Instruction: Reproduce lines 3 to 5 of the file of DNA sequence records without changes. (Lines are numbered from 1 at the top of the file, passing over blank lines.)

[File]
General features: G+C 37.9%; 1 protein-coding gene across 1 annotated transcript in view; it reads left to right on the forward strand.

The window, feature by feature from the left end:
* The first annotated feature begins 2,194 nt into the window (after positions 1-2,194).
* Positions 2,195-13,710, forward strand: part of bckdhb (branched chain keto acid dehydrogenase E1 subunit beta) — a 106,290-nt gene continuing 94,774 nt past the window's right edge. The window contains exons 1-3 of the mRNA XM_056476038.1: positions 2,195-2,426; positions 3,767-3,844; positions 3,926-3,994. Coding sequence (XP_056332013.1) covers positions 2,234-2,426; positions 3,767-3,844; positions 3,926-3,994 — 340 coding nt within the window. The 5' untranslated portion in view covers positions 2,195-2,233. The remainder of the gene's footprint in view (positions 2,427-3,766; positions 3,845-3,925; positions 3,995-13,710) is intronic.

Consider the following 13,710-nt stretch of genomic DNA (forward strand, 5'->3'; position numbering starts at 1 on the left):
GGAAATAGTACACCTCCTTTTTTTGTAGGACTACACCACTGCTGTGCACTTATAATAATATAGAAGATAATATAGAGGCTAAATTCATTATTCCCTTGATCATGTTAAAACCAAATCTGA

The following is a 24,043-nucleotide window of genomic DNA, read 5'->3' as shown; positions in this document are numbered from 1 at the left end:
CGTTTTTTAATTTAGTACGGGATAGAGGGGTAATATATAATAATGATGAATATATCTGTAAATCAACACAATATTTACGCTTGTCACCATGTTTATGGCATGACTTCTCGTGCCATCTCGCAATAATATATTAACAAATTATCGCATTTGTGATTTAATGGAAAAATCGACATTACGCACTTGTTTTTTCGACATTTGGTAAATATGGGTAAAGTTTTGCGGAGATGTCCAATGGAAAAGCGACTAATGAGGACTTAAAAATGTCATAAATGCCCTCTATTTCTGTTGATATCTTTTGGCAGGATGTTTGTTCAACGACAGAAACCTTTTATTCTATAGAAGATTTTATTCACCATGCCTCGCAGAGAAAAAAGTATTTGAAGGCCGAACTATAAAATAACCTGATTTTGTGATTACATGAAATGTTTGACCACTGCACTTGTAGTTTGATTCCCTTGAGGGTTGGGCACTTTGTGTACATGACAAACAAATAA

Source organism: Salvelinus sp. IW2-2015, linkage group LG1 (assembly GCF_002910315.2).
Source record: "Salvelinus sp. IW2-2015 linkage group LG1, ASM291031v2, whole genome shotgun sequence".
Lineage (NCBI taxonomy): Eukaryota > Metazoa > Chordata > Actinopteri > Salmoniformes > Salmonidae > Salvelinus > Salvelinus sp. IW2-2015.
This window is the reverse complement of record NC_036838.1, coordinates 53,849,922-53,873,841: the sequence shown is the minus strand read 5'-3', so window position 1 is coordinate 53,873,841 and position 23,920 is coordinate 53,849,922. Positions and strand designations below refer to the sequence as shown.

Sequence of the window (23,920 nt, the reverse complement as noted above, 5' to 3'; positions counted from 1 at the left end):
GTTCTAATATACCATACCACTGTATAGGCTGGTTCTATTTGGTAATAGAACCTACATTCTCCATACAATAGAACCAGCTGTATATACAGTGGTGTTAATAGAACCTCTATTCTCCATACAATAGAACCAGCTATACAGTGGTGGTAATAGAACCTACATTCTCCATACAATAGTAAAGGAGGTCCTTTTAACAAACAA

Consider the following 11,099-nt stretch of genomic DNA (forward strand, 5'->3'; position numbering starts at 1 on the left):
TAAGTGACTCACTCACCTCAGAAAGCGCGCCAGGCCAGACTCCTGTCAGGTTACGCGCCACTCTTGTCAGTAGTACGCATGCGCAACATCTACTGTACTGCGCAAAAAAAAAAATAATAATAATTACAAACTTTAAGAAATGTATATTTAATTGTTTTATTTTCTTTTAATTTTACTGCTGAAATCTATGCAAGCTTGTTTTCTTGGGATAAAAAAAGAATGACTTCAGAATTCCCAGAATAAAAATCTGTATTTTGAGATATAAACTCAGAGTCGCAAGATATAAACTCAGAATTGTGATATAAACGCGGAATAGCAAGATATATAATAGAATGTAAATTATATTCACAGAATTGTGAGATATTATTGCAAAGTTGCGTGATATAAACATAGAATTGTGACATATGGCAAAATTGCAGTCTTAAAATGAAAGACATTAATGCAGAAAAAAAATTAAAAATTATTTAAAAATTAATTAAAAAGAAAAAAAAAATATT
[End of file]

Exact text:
* The first annotated feature begins 2,194 nt into the window (after positions 1-2,194).
* Positions 2,195-13,710, forward strand: part of bckdhb (branched chain keto acid dehydrogenase E1 subunit beta) — a 106,290-nt gene continuing 94,774 nt past the window's right edge. The window contains exons 1-3 of the mRNA XM_056476038.1: positions 2,195-2,426; positions 3,767-3,844; positions 3,926-3,994. Coding sequence (XP_056332013.1) covers positions 2,234-2,426; positions 3,767-3,844; positions 3,926-3,994 — 340 coding nt within the window. The 5' untranslated portion in view covers positions 2,195-2,233. The remainder of the gene's footprint in view (positions 2,427-3,766; positions 3,845-3,925; positions 3,995-13,710) is intronic.

Consider the following 13,710-nt stretch of genomic DNA (forward strand, 5'->3'; position numbering starts at 1 on the left):